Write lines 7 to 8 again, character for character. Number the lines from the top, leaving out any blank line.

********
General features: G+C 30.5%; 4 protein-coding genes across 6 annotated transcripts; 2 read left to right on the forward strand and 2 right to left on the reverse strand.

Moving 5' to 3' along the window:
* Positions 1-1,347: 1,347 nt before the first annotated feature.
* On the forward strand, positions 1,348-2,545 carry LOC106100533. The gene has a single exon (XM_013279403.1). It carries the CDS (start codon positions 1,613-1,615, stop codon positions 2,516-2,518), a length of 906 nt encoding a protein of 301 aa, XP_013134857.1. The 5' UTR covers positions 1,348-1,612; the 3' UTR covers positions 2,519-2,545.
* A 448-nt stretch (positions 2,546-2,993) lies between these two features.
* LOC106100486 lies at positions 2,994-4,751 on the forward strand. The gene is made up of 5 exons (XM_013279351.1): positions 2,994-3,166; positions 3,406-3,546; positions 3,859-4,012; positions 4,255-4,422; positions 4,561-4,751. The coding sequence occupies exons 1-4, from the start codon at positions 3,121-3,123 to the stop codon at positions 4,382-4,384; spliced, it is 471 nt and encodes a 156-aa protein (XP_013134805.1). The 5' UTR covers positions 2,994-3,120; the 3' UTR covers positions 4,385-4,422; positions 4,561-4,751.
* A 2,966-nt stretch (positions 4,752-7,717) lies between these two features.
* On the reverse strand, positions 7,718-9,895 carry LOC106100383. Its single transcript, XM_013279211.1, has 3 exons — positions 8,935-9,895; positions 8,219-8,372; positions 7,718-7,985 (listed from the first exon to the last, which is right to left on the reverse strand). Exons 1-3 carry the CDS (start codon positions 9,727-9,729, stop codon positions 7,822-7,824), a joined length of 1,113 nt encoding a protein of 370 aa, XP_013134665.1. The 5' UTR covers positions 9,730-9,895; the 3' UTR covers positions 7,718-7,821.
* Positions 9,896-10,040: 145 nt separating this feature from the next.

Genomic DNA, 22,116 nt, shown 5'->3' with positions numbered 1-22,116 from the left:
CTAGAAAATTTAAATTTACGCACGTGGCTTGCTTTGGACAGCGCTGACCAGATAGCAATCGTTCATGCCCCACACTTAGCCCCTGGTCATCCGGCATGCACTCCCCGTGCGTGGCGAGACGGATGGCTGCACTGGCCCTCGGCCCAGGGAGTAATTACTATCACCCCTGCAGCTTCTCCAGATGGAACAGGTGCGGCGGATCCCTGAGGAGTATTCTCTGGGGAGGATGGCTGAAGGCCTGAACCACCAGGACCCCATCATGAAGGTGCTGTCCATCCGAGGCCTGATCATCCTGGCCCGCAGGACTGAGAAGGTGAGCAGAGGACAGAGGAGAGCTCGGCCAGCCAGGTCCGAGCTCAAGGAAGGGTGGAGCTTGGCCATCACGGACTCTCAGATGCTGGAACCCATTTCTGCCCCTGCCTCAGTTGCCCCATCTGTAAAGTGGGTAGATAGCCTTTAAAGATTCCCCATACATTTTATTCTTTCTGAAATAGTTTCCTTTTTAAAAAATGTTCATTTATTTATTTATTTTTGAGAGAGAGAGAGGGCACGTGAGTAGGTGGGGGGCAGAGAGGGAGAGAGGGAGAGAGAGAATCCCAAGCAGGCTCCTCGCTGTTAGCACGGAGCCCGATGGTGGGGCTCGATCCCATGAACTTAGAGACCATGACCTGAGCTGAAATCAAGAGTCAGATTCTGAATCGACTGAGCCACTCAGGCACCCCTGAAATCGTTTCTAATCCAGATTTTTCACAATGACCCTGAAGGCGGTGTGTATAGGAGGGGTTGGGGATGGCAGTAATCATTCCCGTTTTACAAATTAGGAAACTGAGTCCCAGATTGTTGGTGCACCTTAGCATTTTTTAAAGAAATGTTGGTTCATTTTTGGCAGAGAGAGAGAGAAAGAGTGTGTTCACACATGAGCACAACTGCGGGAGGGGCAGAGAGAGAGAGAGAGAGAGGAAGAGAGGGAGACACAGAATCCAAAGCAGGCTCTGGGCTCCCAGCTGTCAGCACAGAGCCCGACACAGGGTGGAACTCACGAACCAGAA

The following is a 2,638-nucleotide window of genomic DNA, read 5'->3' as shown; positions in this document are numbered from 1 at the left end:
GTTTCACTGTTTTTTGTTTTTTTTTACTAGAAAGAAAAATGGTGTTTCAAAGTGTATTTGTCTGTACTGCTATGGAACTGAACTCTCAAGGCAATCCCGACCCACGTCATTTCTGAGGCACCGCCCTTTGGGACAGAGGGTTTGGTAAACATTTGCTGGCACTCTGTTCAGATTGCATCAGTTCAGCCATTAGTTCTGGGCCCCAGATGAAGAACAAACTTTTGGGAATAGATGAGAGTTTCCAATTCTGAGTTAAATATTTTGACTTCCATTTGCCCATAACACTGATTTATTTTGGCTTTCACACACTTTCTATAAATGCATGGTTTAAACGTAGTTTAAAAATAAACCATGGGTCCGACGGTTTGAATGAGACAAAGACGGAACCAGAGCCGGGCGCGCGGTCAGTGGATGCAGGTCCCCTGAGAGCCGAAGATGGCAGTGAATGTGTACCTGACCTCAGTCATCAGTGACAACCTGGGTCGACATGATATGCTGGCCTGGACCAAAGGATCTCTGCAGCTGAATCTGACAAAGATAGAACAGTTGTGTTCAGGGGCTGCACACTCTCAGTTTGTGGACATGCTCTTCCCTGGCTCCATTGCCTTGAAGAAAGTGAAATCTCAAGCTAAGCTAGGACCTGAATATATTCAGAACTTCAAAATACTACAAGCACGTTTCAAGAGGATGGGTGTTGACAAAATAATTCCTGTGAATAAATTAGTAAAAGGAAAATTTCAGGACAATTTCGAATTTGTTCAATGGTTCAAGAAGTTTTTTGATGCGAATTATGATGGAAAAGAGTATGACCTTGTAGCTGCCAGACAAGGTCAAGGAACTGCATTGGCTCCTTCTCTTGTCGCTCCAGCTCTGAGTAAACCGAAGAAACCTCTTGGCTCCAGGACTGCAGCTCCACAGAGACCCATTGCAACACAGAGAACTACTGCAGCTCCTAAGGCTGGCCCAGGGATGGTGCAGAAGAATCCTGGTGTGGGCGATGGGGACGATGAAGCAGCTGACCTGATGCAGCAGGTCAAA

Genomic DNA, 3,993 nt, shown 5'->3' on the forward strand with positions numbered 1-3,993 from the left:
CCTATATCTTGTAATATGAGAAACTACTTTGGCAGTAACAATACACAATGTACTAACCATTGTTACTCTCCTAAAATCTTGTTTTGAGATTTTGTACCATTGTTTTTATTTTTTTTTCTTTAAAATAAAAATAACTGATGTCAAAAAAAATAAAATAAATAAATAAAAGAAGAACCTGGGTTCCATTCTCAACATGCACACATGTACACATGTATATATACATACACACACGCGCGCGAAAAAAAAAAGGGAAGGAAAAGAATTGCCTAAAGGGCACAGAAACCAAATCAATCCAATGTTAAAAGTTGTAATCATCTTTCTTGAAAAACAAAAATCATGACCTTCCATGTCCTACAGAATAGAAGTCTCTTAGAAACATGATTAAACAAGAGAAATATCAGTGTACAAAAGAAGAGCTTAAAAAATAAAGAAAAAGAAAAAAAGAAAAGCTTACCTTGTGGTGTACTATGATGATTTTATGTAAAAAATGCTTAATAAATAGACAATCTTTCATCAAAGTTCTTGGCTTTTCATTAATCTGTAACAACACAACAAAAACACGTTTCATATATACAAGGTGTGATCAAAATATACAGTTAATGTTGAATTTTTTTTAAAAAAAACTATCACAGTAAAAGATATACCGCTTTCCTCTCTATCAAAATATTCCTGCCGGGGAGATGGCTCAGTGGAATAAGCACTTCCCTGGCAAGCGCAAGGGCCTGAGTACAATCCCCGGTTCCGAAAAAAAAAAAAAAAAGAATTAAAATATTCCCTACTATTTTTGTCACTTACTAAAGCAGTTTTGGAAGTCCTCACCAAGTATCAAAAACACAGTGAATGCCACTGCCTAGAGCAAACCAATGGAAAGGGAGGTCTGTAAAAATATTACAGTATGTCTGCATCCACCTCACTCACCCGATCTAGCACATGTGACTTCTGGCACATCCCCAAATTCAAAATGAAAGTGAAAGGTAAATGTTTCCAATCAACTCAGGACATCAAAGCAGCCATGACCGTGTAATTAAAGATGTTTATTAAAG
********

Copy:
* A 2,966-nt stretch (positions 4,752-7,717) lies between these two features.
* On the reverse strand, positions 7,718-9,895 carry LOC106100383. Its single transcript, XM_013279211.1, has 3 exons — positions 8,935-9,895; positions 8,219-8,372; positions 7,718-7,985 (listed from the first exon to the last, which is right to left on the reverse strand). Exons 1-3 carry the CDS (start codon positions 9,727-9,729, stop codon positions 7,822-7,824), a joined length of 1,113 nt encoding a protein of 370 aa, XP_013134665.1. The 5' UTR covers positions 9,730-9,895; the 3' UTR covers positions 7,718-7,821.